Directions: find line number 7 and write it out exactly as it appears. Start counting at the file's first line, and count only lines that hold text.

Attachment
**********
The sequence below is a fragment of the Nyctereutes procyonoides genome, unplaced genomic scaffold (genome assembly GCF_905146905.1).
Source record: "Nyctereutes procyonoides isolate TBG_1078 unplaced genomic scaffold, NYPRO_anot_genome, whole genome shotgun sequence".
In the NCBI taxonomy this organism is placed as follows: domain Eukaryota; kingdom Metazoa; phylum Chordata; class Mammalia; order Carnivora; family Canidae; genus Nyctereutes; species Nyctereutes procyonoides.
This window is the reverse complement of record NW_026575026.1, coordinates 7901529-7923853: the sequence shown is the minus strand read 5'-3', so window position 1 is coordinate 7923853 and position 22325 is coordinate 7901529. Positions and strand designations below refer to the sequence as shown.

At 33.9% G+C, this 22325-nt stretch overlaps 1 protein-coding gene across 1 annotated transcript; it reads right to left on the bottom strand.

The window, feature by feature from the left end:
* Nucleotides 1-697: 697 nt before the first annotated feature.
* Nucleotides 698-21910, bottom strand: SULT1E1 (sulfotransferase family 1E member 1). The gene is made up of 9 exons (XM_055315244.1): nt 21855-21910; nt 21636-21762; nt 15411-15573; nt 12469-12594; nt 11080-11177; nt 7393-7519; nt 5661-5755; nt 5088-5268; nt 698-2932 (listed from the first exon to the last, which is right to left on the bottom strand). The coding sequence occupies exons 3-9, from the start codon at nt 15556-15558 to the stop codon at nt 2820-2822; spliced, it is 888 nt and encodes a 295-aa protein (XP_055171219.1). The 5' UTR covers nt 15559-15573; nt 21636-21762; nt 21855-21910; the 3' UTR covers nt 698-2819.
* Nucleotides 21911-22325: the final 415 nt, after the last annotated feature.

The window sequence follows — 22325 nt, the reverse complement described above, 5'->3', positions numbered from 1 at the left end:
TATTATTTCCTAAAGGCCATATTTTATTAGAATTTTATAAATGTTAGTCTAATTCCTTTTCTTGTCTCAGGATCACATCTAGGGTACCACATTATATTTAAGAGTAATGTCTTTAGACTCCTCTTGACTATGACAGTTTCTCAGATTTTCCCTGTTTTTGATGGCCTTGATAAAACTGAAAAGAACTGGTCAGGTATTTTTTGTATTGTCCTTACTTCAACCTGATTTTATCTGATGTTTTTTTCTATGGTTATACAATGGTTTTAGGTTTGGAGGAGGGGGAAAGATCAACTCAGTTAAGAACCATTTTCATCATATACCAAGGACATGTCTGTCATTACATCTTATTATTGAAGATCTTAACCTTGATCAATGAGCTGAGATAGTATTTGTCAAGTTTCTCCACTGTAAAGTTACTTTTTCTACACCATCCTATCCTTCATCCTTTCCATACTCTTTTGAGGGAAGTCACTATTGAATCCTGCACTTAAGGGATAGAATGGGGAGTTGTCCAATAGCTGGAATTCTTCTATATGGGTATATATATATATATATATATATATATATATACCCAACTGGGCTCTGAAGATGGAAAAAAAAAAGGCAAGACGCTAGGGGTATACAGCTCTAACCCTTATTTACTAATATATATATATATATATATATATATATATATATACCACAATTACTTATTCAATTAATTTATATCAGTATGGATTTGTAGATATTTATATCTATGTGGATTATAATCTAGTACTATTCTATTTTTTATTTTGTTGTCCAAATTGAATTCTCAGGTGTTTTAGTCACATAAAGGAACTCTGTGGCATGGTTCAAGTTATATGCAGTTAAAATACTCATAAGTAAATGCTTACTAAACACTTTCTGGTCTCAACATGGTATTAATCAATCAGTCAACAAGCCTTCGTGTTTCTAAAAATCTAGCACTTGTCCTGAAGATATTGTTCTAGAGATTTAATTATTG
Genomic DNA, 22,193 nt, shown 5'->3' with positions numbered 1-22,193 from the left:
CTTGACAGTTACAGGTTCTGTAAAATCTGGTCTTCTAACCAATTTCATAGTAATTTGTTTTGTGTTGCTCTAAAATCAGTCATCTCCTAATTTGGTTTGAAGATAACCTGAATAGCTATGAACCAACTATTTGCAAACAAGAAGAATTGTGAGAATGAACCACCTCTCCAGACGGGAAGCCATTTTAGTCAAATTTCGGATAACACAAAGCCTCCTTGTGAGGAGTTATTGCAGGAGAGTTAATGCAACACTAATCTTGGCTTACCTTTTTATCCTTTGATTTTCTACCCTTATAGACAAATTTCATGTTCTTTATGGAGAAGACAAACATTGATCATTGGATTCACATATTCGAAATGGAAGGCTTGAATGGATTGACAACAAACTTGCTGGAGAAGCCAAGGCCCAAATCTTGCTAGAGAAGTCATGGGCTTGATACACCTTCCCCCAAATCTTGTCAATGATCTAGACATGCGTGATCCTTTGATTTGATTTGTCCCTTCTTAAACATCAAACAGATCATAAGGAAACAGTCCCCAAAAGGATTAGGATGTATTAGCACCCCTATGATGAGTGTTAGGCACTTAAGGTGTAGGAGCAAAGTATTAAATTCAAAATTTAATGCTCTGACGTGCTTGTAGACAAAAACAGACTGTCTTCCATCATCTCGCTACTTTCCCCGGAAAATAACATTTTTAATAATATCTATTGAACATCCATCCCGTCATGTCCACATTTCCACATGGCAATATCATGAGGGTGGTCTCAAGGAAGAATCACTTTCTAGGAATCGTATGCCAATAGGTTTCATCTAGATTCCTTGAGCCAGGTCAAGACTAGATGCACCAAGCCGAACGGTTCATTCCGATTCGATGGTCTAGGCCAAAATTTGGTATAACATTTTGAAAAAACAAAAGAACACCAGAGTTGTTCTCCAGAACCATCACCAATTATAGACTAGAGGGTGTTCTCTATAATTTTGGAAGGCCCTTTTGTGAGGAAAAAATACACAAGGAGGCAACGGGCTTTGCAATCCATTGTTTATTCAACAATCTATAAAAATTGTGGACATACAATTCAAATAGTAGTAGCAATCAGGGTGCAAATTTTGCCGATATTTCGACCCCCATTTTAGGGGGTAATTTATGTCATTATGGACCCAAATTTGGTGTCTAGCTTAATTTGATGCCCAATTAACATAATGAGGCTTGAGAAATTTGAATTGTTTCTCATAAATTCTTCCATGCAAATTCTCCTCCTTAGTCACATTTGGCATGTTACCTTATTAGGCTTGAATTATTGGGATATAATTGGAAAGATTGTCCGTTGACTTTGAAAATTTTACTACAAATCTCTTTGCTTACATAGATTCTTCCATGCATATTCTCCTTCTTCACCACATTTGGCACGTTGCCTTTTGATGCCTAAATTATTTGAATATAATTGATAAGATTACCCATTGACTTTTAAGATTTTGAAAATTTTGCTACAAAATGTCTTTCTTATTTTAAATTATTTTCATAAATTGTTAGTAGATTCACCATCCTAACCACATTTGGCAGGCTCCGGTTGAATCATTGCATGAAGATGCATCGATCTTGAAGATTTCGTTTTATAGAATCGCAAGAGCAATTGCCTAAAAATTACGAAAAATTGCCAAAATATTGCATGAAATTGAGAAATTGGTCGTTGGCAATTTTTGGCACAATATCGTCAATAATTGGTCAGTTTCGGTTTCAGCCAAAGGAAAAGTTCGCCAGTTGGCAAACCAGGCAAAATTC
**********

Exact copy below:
* Nucleotides 1-697: 697 nt before the first annotated feature.